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Manchin Announcement Makes Passage of Tax Increases This Year Much Less Likely

Ruth Singleton
Published Date:
Jul 18, 2022

Late last week, Sen. Joe Manchin (D-W.Va.) said that he would not agree to President Joe Biden’s proposed economic agenda—including tax increases on high earners—until he saw another month of inflation data, Accounting Today reported. Since his vote is needed for Democrats to achieve a majority, there is now only a small window of time in which Congress can act on that agenda because the special rules allowing Democrats to bypass a GOP filibuster will expire at the end of September. 

According to analysis in the Washington Post, Senate Majority Leader Chuck Schumer (D-N.Y.) has been holding  one-on-one talks with Manchin about a slightly pared-down version of President Biden’s Build Back Better agenda, focusing on some health-care items, incentives to rein in climate change and raising taxes on the wealthy. These talks began after Manchin and other Democratic holdouts failed to agree on the full $2 trillion Build Back Better bill, which included expanded child tax credits, universal pre-K education and more. 

The Build Back Better framework envisioned a new surtax on the income of multimillionaires and billionaires—the top 0.02 percent of Americans. It would apply a 5 percent rate above income of $10 million, and an additional 3 percent above income of $25 million. The framework would also close the loopholes that allows some wealthy taxpayers to avoid paying the 3.8 Medicare tax on their earnings. Build Back Better would also envisioned a 15 percent minimum tax on the corporate profits that large corporations—with over $1 billion in profits—report to shareholders.  The framework also included a 1 percent surcharge on corporate stock buybacks.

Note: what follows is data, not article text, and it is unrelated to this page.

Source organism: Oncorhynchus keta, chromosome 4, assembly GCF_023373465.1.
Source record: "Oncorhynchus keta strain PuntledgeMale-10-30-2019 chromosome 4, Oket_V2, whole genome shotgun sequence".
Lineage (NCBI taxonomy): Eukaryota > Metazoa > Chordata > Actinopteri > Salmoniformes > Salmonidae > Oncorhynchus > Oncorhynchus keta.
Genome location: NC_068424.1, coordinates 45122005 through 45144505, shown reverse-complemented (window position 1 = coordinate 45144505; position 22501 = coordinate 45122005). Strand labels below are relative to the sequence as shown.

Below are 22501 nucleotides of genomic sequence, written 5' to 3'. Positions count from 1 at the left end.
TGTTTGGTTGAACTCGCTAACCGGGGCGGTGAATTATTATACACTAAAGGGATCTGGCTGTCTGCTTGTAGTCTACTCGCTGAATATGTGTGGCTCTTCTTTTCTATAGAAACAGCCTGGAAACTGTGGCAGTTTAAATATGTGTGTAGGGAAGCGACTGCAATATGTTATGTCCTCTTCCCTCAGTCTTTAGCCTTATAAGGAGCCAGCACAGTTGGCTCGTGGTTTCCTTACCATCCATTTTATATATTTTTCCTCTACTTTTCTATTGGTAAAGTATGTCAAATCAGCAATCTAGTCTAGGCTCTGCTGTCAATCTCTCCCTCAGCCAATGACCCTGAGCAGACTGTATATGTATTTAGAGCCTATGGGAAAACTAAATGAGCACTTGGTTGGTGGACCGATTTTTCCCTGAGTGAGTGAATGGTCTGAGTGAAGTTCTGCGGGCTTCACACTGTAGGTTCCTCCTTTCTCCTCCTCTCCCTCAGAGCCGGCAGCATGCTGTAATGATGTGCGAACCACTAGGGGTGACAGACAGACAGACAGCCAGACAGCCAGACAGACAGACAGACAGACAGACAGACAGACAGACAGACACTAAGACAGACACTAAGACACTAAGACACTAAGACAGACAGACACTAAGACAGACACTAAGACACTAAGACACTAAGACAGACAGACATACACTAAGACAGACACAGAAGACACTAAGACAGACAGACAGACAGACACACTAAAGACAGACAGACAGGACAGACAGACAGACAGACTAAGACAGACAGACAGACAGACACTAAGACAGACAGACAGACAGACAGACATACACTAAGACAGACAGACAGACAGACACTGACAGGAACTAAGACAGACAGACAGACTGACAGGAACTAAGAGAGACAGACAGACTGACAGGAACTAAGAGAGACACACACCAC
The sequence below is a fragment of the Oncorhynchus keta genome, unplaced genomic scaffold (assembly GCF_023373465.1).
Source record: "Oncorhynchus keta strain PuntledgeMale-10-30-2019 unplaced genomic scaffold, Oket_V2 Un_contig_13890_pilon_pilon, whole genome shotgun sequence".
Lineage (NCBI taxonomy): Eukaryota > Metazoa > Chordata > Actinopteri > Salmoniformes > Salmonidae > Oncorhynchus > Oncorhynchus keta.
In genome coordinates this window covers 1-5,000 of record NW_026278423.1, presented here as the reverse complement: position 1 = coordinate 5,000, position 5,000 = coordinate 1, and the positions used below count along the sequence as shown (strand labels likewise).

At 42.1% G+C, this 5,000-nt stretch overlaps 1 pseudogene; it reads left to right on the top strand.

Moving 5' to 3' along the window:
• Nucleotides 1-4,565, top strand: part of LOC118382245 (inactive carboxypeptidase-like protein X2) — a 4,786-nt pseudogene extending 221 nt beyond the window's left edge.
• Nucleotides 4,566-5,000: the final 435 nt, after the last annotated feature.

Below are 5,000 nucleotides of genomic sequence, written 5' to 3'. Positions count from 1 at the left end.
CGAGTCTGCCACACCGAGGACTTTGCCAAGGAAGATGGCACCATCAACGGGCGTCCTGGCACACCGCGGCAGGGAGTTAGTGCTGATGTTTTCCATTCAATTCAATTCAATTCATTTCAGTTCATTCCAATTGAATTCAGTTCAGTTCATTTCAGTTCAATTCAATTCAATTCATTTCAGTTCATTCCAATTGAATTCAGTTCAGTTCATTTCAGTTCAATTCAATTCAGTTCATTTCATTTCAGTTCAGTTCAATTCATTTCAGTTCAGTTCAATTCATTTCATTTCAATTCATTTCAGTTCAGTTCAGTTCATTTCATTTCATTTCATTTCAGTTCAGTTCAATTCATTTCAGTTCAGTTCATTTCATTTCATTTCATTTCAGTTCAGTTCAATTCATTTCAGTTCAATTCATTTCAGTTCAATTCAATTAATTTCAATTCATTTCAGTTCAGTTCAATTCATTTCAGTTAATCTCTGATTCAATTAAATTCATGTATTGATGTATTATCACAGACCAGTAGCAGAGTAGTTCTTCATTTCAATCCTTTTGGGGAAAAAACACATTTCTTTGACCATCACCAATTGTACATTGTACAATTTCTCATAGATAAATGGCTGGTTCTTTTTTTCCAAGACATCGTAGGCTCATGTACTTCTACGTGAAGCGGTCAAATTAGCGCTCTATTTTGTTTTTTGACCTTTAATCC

And if it had passed, the Build Back Better bill would have continued to provide monthly payments to most parents—$300 per month per child under six and $250 per month per child ages 6 to 17—that were initiated in July 2021 under the American Rescue Plan. Because the bill didn’t pass, these payments ceased after  December 2021. 

According to Accounting Today, Manchin is effectively given Democrats a choice: Agree to what he’s willing to vote for now—a prescription drug pricing package tied to a two-year extension of Affordable Care Act subsidies—or gamble that they can win him over in September before the special rules expire. 

Manchin said that he’d be willing to reconsider the economic package after the inflation data for July is released and the Federal Reserve acts on interest rates at its next meeting. But his statement makes it less likely that he’ll be ready to move forward at that time or that Democrats can get it finished even if he does. 

Manchin has denied that he’s voting against the package that he and Schumer have been negotiating for weeks. “As far as I’m concerned we’ve had good conversations,” he told host Hoppy Kercheval on West Virginia’s MetroNews radio. 

According to the Washington Post, Manchin is the unusual politician whose public pronouncements, whether in Capitol hallway interviews or in  prepared statements, carry more weight than whatever he tells his colleagues in private, and congressional Democrats have made the mistake of believing what he said in their private meetings, while dismissing his pessimistic comments in public as standard negotiating ploys. 

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